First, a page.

Belarus arrested the men last month, saying they had sought to destabilise the country prior to Sunday's presidential election.
Russia has announced the safe return of 32 of its citizens after Belarus detained them saying they were mercenaries sent to destabilise the country ahead of Sunday's presidential election.
Russia's Prosecutor-General's Office said in a statement that "32 Russian citizens who were earlier detained in Belarus crossed the border and are now in Russia."
It added that one other man, who has dual Belarusian citizenship, remained there.
The statement came after Belarus announced in late July ahead of August 9 presidential polls that it had detained 33 Russians at a health resort outside Minsk.
The Belarusian security service, the KGB, said they were fighters for the shadowy Wagner private army, reportedly funded by a close associate of Russian President Vladimir Putin.
Its recruits are believed to act in numerous foreign conflicts including in Syria and Ukraine.
Russia denies interference in polls
The Belarusian KGB initially said the men were sent to destabilise Belarus ahead of polls. A senior official said they were suspected of preparing a terrorist attack.
Belarus later changed its account, saying the men were facing a charge of making preparations for mass disorder, a criminal charge.
It suggested they acted along with detained Belarusian opponents of President Alexander Lukashenko including the husband of the main opposition candidate Svetlana Tikhanovskaya.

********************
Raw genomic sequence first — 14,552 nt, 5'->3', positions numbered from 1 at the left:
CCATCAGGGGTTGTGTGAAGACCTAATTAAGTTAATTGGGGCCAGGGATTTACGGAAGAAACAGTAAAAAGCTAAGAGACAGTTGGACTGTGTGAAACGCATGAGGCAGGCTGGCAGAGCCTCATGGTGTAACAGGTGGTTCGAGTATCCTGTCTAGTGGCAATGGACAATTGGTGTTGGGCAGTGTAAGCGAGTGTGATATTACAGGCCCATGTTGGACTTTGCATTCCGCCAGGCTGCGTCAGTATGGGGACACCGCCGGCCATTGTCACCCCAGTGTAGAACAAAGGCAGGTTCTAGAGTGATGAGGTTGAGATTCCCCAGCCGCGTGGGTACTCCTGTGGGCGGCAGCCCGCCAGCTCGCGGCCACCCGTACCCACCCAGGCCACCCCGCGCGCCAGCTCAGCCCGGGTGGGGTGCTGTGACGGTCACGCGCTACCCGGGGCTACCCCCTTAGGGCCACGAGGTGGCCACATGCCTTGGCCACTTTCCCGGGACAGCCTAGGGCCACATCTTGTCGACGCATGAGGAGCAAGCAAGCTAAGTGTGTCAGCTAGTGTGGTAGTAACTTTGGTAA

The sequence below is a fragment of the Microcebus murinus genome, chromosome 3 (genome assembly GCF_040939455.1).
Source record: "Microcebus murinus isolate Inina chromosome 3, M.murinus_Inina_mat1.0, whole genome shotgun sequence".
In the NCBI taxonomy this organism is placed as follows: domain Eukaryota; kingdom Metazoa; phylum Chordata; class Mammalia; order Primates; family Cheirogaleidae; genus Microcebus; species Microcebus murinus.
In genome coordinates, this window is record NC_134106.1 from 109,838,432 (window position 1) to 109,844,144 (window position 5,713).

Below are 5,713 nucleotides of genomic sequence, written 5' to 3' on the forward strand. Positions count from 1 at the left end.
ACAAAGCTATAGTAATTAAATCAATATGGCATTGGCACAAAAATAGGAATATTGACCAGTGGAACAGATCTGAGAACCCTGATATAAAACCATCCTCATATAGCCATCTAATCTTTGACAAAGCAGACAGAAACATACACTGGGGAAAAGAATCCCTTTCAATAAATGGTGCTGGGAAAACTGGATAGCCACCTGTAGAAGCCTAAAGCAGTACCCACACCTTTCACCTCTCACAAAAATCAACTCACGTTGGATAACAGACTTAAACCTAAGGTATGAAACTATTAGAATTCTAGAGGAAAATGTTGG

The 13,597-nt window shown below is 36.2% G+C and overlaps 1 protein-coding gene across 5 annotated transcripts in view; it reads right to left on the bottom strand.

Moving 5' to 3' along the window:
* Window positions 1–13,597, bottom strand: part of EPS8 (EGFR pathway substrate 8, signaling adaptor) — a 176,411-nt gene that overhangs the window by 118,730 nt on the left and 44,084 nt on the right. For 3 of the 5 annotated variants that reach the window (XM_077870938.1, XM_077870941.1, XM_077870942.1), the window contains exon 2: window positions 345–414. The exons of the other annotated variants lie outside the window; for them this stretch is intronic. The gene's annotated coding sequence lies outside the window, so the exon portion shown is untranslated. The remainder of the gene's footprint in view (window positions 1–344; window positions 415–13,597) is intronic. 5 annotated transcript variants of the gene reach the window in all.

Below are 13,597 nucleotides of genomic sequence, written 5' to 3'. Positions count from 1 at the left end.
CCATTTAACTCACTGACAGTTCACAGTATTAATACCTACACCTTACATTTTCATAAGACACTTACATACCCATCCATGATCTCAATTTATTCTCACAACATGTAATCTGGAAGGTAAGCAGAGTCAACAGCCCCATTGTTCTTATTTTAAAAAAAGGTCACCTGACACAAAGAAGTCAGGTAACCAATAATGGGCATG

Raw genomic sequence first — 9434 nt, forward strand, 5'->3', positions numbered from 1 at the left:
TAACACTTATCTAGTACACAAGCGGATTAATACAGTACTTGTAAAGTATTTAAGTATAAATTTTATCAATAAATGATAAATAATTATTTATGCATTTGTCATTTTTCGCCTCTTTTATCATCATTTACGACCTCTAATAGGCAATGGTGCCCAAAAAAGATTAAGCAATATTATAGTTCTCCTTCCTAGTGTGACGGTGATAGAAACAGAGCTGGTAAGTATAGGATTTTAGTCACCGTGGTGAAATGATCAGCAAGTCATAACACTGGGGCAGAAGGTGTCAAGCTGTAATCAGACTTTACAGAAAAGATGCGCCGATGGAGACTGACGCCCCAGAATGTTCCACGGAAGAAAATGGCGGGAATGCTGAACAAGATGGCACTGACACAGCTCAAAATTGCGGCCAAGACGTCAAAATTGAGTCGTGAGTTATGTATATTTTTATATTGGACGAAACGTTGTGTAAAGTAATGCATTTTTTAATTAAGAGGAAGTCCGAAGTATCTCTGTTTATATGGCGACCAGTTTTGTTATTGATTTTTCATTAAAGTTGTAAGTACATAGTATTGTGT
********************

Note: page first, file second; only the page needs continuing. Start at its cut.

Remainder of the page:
The men gave testimony that they were planning to travel on to foreign destinations including Venezuela.
It emerged that several of the detained men had fought alongside pro-Russian separatists in eastern Ukraine and Ukraine said it would seek to extradite them.
Russia has denied interference in the Belarusian polls but did not issue any harsh statements over the detentions while saying the men had done nothing wrong.
Lukashenko has close ties with Moscow although he has often sought to play Russia off against the European Union, and Moscow has publicly supported him during the latest protests.
The Belarusian strongman issued more conciliatory statements about the incident ahead of the men's release.
A Russian tabloid, Komsomolskaya Pravda, reported that the whole operation had been organised by Ukraine as a provocation.
Lukashenko has now shifted to blaming the protests on other foreign countries as thousands take to the streets in peaceful demonstrations against police violence and against the polls they said were rigged to re-elect the strongman.
On Friday he claimed people had arrived from Poland, Ukraine and the Netherlands to direct the protest movement.